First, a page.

(iii) a plurality of RF signal output terminals;
(iv) a backplane signal selection stage coupled to each of the backplane signal splitters and corresponding to one of the RF signal output terminals for receiving a split backplane signal corresponding to each backplane signal received at the backplane signal input terminals and for selecting one of the split backplane signals in response to a signal from the controller; and
(iv) a RF signal output stage coupled to each of backplane signal selection stages for receiving the selected split backplane signal and for coupling the selected split backplane plane signal to the one RF signal output terminal as an output RF signal; and
(d) a backplane including:
(i) a plurality of backplane signal paths, wherein each backplane signal path couples one of the backplane signal output terminals to one of the backplane signal input terminals.
2. The RF router of claim 1 wherein the RF router has at least 32 RF input terminals.
3. The RF router of claim 1 wherein the RF router has at least 32 RF output terminals.
4. The RF router of claim 1 wherein the RF router has at least 32 RF input terminals and at least 32 RF output terminals.
5. The RF router of claim 4 wherein a first group of the RF signal input terminals has a first external signal impedance and wherein the router has an internal signal impedance and wherein the input module further includes an input signal impedance matching stage coupled between the RF signal input terminals in the first group and the corresponding resistive input signal splitters, wherein the input signal impedance stage presents the first external impedance to the corresponding RF signal input terminal and the input signal impedance matching stage presents the internal signal impedance to the corresponding resistive input signal splitter.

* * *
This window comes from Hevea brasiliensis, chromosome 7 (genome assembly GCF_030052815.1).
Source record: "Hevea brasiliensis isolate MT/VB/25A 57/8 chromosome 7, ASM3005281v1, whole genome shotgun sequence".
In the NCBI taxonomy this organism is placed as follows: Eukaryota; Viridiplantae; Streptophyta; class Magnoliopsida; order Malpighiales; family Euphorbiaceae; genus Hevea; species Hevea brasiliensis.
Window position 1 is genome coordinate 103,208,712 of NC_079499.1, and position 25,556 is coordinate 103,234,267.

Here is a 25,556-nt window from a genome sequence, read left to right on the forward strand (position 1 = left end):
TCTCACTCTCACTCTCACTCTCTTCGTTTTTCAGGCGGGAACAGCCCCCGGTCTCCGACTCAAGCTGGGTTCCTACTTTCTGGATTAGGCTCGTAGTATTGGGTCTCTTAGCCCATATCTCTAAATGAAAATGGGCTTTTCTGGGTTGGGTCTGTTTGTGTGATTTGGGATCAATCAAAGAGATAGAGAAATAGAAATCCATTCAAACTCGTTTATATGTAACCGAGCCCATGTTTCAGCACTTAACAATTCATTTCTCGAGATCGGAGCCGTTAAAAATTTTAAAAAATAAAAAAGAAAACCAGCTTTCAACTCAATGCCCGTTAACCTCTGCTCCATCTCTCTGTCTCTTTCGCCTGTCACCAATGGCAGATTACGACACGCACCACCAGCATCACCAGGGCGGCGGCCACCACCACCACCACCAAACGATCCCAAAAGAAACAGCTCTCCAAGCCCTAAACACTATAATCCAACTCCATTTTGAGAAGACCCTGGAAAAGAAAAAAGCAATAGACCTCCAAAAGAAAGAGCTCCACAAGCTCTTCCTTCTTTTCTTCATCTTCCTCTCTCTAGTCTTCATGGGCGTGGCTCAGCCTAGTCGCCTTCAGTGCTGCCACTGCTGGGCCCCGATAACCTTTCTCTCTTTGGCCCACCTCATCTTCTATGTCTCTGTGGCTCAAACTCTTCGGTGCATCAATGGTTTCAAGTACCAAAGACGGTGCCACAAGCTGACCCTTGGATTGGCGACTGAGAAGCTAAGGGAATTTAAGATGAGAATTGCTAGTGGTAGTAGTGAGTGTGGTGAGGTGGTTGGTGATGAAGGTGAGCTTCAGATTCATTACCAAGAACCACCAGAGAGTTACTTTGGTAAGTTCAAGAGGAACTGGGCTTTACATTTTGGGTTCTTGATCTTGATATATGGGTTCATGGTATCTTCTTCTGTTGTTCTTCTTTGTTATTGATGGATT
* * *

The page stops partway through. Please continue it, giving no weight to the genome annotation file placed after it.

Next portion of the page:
6. The RF router of claim 5 wherein a second group of the RF input terminals has a second external signal impedance and wherein the input module further includes in input signal matching stage coupled the RF signal input terminals in the second group and the corresponding resistive input signal splitters, wherein the input signal impedance stage presents the second external impedance to the corresponding RF signal input terminal and the input signal impedance matching stage presents the internal signal impedance to the corresponding resistive input signal splitter.